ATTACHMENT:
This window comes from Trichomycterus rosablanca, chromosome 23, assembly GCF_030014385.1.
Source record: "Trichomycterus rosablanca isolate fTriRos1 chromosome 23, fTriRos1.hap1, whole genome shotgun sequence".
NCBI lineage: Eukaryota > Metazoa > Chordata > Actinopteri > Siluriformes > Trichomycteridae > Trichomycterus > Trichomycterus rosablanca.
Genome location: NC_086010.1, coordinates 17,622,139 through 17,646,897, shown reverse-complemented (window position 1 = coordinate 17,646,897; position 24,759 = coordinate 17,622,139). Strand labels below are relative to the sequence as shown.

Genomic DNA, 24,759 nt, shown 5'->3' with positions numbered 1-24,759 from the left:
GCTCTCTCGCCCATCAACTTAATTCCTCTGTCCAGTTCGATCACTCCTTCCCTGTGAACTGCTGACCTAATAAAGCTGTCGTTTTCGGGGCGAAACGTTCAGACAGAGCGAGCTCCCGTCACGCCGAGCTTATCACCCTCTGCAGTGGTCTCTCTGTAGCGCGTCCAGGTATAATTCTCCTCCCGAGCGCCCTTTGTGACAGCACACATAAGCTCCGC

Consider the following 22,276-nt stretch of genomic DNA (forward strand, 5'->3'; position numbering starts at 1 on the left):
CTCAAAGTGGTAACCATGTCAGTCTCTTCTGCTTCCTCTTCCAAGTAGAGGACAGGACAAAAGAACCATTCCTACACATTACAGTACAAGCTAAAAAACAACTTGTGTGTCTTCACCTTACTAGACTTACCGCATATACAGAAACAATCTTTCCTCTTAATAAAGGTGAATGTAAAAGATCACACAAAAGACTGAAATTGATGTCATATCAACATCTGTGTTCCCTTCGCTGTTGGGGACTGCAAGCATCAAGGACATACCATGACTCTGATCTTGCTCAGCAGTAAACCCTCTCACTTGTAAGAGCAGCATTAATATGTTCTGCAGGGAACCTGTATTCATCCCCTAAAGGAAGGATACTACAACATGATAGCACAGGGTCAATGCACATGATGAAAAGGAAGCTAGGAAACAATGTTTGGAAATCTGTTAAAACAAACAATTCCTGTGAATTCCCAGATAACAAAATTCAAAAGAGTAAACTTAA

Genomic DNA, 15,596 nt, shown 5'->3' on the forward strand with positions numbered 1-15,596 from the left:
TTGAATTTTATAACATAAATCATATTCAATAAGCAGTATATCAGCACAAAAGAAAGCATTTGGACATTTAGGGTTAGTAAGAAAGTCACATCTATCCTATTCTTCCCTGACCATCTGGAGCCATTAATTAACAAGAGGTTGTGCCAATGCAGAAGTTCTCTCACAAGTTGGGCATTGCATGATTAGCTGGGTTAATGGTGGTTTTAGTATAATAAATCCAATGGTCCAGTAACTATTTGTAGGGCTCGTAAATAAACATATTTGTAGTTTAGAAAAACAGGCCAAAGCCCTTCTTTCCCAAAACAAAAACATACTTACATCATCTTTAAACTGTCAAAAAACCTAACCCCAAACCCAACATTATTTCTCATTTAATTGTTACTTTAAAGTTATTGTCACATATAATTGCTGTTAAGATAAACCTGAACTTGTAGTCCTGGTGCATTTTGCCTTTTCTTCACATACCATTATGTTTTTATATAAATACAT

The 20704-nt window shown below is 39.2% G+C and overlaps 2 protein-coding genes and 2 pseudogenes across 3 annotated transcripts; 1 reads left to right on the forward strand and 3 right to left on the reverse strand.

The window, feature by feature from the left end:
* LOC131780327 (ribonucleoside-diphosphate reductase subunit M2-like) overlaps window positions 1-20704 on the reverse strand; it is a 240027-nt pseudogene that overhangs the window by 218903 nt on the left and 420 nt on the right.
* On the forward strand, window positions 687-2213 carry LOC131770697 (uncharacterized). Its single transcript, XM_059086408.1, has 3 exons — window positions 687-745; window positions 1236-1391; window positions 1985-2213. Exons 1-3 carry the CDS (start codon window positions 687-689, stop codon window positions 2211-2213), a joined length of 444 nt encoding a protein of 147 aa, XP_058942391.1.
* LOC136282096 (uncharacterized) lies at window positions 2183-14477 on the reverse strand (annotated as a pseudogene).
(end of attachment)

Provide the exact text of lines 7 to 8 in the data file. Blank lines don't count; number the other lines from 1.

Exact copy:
Consider the following 22,276-nt stretch of genomic DNA (forward strand, 5'->3'; position numbering starts at 1 on the left):
CTCAAAGTGGTAACCATGTCAGTCTCTTCTGCTTCCTCTTCCAAGTAGAGGACAGGACAAAAGAACCATTCCTACACATTACAGTACAAGCTAAAAAACAACTTGTGTGTCTTCACCTTACTAGACTTACCGCATATACAGAAACAATCTTTCCTCTTAATAAAGGTGAATGTAAAAGATCACACAAAAGACTGAAATTGATGTCATATCAACATCTGTGTTCCCTTCGCTGTTGGGGACTGCAAGCATCAAGGACATACCATGACTCTGATCTTGCTCAGCAGTAAACCCTCTCACTTGTAAGAGCAGCATTAATATGTTCTGCAGGGAACCTGTATTCATCCCCTAAAGGAAGGATACTACAACATGATAGCACAGGGTCAATGCACATGATGAAAAGGAAGCTAGGAAACAATGTTTGGAAATCTGTTAAAACAAACAATTCCTGTGAATTCCCAGATAACAAAATTCAAAAGAGTAAACTTAA